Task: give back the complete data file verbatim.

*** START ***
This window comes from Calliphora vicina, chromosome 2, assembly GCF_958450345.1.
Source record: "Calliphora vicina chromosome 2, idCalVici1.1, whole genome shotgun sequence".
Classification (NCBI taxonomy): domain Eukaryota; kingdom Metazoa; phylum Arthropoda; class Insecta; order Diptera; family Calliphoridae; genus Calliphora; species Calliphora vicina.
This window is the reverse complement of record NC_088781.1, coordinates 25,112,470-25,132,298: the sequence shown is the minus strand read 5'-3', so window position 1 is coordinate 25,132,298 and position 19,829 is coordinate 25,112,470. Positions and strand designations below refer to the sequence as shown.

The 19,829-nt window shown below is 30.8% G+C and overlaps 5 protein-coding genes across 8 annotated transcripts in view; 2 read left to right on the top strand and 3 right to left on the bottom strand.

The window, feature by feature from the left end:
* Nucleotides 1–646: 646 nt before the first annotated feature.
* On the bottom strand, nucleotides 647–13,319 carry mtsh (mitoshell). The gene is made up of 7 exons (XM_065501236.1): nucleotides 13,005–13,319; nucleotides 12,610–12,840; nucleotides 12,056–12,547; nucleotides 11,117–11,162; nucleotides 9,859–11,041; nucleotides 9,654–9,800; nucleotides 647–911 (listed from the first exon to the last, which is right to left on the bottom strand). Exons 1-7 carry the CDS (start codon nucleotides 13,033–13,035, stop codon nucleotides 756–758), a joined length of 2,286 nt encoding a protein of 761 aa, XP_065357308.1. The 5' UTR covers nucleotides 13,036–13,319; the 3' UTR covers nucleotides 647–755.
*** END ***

This window comes from Calliphora vicina, chromosome 2, assembly GCF_958450345.1.
Source record: "Calliphora vicina chromosome 2, idCalVici1.1, whole genome shotgun sequence".
Classification (NCBI taxonomy): domain Eukaryota; kingdom Metazoa; phylum Arthropoda; class Insecta; order Diptera; family Calliphoridae; genus Calliphora; species Calliphora vicina.
This window is the reverse complement of record NC_088781.1, coordinates 25,112,470-25,132,298: the sequence shown is the minus strand read 5'-3', so window position 1 is coordinate 25,132,298 and position 19,829 is coordinate 25,112,470. Positions and strand designations below refer to the sequence as shown.

The 19,829-nt window shown below is 30.8% G+C and overlaps 5 protein-coding genes across 8 annotated transcripts in view; 2 read left to right on the top strand and 3 right to left on the bottom strand.

The window, feature by feature from the left end:
* Nucleotides 1–646: 646 nt before the first annotated feature.
* On the bottom strand, nucleotides 647–13,319 carry mtsh (mitoshell). The gene is made up of 7 exons (XM_065501236.1): nucleotides 13,005–13,319; nucleotides 12,610–12,840; nucleotides 12,056–12,547; nucleotides 11,117–11,162; nucleotides 9,859–11,041; nucleotides 9,654–9,800; nucleotides 647–911 (listed from the first exon to the last, which is right to left on the bottom strand). Exons 1-7 carry the CDS (start codon nucleotides 13,033–13,035, stop codon nucleotides 756–758), a joined length of 2,286 nt encoding a protein of 761 aa, XP_065357308.1. The 5' UTR covers nucleotides 13,036–13,319; the 3' UTR covers nucleotides 647–755.